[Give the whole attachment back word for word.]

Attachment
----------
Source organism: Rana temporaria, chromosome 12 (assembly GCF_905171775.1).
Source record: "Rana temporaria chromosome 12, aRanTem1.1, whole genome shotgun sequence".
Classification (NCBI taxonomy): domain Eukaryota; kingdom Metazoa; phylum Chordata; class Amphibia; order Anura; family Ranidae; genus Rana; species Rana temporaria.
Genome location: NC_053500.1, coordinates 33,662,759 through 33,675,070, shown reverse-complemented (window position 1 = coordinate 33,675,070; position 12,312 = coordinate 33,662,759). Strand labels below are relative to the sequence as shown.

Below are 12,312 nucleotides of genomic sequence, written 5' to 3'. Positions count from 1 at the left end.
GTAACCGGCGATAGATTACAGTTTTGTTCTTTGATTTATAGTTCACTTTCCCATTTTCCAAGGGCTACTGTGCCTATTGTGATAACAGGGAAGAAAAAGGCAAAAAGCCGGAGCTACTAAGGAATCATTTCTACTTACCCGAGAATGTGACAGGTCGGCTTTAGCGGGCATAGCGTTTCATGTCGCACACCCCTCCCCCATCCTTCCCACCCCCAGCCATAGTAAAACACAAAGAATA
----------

Source organism: Rana temporaria, chromosome 12 (assembly GCF_905171775.1).
Source record: "Rana temporaria chromosome 12, aRanTem1.1, whole genome shotgun sequence".
Classification (NCBI taxonomy): domain Eukaryota; kingdom Metazoa; phylum Chordata; class Amphibia; order Anura; family Ranidae; genus Rana; species Rana temporaria.
Genome location: NC_053500.1, coordinates 33,662,759 through 33,675,070, shown reverse-complemented (window position 1 = coordinate 33,675,070; position 12,312 = coordinate 33,662,759). Strand labels below are relative to the sequence as shown.

Below are 12,312 nucleotides of genomic sequence, written 5' to 3'. Positions count from 1 at the left end.
GTAACCGGCGATAGATTACAGTTTTGTTCTTTGATTTATAGTTCACTTTCCCATTTTCCAAGGGCTACTGTGCCTATTGTGATAACAGGGAAGAAAAAGGCAAAAAGCCGGAGCTACTAAGGAATCATTTCTACTTACCCGAGAATGTGACAGGTCGGCTTTAGCGGGCATAGCGTTTCATGTCGCACACCCCTCCCCCATCCTTCCCACCCCCAGCCATAGTAAAACACAAAGAATA